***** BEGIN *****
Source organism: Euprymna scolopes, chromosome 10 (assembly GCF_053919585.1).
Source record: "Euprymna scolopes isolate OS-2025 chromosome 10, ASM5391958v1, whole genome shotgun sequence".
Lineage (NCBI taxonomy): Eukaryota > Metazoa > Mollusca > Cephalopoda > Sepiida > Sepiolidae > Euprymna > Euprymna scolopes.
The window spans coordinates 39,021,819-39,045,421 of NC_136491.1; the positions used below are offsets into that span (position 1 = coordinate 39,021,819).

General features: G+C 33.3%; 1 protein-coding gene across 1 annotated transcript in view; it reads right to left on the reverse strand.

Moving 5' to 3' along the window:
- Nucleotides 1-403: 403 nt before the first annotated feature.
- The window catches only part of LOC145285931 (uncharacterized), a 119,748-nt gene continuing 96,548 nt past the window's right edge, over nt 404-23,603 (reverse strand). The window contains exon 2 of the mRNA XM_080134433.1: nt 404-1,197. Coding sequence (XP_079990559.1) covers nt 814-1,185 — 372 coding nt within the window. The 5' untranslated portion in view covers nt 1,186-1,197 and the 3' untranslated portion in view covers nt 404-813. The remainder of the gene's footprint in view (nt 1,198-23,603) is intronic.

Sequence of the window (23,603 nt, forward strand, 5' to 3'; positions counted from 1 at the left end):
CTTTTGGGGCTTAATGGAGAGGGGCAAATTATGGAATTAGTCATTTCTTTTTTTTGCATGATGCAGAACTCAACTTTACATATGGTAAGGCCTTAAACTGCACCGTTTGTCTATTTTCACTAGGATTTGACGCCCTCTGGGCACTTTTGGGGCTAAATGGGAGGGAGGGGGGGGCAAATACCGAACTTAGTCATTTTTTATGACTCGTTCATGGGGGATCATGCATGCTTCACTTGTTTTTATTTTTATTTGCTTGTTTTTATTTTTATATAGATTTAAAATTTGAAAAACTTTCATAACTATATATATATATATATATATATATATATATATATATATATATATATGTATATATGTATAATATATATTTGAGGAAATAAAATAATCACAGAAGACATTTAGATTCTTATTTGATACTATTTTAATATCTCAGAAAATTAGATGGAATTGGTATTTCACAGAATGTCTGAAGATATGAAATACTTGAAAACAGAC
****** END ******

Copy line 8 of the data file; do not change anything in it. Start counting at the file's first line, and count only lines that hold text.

- The window catches only part of LOC145285931 (uncharacterized), a 119,748-nt gene continuing 96,548 nt past the window's right edge, over nt 404-23,603 (reverse strand). The window contains exon 2 of the mRNA XM_080134433.1: nt 404-1,197. Coding sequence (XP_079990559.1) covers nt 814-1,185 — 372 coding nt within the window. The 5' untranslated portion in view covers nt 1,186-1,197 and the 3' untranslated portion in view covers nt 404-813. The remainder of the gene's footprint in view (nt 1,198-23,603) is intronic.